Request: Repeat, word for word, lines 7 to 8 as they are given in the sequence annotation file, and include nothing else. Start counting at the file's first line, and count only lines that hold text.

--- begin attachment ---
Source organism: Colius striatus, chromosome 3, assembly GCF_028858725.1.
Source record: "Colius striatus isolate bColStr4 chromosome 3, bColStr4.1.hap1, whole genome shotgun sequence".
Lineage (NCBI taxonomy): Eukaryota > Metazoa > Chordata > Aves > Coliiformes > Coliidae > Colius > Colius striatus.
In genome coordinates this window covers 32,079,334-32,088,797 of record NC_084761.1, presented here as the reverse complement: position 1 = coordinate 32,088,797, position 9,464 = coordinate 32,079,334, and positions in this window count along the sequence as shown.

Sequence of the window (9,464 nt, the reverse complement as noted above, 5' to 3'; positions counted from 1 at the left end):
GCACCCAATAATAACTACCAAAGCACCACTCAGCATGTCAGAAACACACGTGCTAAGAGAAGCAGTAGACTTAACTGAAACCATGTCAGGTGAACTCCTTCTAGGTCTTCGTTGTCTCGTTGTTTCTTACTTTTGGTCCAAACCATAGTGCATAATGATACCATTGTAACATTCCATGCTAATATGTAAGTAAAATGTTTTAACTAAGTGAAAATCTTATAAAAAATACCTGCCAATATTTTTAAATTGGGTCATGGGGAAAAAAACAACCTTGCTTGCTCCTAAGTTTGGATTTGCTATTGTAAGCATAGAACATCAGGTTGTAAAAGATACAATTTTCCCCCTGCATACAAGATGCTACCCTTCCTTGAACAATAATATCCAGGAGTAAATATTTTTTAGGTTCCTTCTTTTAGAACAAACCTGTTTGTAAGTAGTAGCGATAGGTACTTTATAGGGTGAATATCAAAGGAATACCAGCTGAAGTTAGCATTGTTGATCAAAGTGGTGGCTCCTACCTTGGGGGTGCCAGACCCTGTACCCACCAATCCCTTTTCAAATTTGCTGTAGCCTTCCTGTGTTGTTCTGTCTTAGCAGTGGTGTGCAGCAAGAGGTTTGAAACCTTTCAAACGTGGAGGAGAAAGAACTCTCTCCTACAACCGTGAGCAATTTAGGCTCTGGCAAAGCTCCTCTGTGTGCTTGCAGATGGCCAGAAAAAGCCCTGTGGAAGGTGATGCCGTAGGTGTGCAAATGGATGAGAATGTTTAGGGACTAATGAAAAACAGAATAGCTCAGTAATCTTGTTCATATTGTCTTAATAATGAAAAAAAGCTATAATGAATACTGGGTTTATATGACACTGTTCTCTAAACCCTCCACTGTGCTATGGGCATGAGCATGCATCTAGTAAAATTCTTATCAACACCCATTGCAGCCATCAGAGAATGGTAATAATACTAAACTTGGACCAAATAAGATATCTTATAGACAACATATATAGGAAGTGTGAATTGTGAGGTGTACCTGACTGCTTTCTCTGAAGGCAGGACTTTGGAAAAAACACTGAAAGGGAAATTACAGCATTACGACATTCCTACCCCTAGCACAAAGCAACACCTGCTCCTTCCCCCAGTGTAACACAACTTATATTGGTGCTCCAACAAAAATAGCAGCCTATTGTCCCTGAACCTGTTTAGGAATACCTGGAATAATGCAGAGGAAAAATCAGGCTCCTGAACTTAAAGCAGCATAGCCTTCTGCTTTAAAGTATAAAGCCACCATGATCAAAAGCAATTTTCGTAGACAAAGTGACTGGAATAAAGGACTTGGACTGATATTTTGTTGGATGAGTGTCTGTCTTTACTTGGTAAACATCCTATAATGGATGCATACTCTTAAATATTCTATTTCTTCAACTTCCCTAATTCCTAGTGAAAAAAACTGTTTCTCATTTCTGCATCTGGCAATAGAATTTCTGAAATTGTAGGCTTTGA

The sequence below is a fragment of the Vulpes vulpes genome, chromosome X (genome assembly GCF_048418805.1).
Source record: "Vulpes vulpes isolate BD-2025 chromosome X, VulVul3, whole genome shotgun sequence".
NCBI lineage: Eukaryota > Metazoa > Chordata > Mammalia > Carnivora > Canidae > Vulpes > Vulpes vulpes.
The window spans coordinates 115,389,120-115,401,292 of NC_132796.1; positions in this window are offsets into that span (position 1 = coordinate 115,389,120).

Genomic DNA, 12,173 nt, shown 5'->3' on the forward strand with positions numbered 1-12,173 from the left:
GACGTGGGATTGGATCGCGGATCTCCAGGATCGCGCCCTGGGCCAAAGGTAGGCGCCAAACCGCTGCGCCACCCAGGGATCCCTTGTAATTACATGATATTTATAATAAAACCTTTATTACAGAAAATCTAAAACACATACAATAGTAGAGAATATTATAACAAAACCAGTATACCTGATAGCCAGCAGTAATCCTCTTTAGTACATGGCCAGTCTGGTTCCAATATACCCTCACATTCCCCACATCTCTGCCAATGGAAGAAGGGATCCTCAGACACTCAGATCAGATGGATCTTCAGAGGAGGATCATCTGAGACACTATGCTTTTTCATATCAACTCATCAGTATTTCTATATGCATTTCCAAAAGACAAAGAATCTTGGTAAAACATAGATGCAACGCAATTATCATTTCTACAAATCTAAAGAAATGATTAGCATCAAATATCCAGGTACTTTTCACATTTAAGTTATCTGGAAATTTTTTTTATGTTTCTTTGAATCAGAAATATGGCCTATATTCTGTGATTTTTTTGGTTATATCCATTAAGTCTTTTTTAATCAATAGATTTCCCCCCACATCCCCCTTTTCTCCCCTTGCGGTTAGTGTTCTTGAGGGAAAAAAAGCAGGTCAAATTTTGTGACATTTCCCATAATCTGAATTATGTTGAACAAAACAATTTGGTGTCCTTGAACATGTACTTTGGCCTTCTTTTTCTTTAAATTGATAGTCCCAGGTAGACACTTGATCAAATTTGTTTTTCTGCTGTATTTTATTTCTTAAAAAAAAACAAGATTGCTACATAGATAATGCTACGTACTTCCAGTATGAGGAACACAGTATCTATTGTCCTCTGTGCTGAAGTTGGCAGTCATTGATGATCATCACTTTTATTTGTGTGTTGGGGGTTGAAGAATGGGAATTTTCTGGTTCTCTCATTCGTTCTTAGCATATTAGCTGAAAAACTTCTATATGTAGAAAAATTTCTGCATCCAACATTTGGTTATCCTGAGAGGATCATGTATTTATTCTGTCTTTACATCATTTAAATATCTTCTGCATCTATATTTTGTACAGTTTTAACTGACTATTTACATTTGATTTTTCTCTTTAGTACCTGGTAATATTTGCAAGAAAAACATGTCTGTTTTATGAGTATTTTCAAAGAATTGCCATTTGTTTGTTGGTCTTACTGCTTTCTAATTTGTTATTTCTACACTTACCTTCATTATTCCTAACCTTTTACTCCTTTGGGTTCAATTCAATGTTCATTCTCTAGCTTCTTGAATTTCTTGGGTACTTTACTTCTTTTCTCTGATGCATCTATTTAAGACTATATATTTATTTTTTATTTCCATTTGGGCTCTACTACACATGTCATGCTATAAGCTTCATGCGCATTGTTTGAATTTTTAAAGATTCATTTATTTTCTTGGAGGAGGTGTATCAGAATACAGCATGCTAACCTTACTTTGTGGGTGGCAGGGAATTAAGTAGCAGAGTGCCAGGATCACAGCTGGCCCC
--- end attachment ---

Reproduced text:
The sequence below is a fragment of the Vulpes vulpes genome, chromosome X (genome assembly GCF_048418805.1).
Source record: "Vulpes vulpes isolate BD-2025 chromosome X, VulVul3, whole genome shotgun sequence".